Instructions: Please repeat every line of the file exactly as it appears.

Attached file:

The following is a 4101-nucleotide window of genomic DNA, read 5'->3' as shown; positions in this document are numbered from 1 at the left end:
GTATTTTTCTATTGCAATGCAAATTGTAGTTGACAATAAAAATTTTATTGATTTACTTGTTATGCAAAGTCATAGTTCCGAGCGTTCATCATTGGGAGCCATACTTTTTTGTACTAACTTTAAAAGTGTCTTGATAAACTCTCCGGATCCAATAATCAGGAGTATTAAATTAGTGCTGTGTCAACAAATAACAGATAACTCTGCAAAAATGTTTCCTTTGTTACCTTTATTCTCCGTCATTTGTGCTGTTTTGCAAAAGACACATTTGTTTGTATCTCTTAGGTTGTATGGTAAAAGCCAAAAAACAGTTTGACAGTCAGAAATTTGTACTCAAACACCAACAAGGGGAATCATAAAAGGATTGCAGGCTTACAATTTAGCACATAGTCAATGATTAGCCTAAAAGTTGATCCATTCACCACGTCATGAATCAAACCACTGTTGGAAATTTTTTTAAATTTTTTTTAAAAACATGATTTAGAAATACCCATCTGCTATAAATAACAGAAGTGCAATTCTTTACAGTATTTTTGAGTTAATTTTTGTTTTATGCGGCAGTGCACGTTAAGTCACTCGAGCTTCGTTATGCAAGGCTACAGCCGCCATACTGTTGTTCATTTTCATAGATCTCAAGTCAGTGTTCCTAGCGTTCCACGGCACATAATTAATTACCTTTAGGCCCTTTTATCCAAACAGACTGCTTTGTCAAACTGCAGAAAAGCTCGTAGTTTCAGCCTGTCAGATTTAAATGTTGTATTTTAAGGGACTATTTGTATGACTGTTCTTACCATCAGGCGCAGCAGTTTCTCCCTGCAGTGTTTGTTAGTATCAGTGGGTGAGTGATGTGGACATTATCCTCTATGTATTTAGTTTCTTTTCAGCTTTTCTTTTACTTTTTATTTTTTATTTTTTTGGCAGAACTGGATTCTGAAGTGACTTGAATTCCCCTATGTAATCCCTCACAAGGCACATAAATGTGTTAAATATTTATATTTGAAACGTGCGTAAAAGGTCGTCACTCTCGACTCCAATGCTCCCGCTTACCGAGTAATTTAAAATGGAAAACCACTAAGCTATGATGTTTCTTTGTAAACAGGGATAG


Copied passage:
The following is a 4101-nucleotide window of genomic DNA, read 5'->3' as shown; positions in this document are numbered from 1 at the left end:
GTATTTTTCTATTGCAATGCAAATTGTAGTTGACAATAAAAATTTTATTGATTTACTTGTTATGCAAAGTCATAGTTCCGAGCGTTCATCATTGGGAGCCATACTTTTTTGTACTAACTTTAAAAGTGTCTTGATAAACTCTCCGGATCCAATAATCAGGAGTATTAAATTAGTGCTGTGTCAACAAATAACAGATAACTCTGCAAAAATGTTTCCTTTGTTACCTTTATTCTCCGTCATTTGTGCTGTTTTGCAAAAGACACATTTGTTTGTATCTCTTAGGTTGTATGGTAAAAGCCAAAAAACAGTTTGACAGTCAGAAATTTGTACTCAAACACCAACAAGGGGAATCATAAAAGGATTGCAGGCTTACAATTTAGCACATAGTCAATGATTAGCCTAAAAGTTGATCCATTCACCACGTCATGAATCAAACCACTGTTGGAAATTTTTTTAAATTTTTTTTAAAAACATGATTTAGAAATACCCATCTGCTATAAATAACAGAAGTGCAATTCTTTACAGTATTTTTGAGTTAATTTTTGTTTTATGCGGCAGTGCACGTTAAGTCACTCGAGCTTCGTTATGCAAGGCTACAGCCGCCATACTGTTGTTCATTTTCATAGATCTCAAGTCAGTGTTCCTAGCGTTCCACGGCACATAATTAATTACCTTTAGGCCCTTTTATCCAAACAGACTGCTTTGTCAAACTGCAGAAAAGCTCGTAGTTTCAGCCTGTCAGATTTAAATGTTGTATTTTAAGGGACTATTTGTATGACTGTTCTTACCATCAGGCGCAGCAGTTTCTCCCTGCAGTGTTTGTTAGTATCAGTGGGTGAGTGATGTGGACATTATCCTCTATGTATTTAGTTTCTTTTCAGCTTTTCTTTTACTTTTTATTTTTTATTTTTTTGGCAGAACTGGATTCTGAAGTGACTTGAATTCCCCTATGTAATCCCTCACAAGGCACATAAATGTGTTAAATATTTATATTTGAAACGTGCGTAAAAGGTCGTCACTCTCGACTCCAATGCTCCCGCTTACCGAGTAATTTAAAATGGAAAACCACTAAGCTATGATGTTTCTTTGTAAACAGGGATAG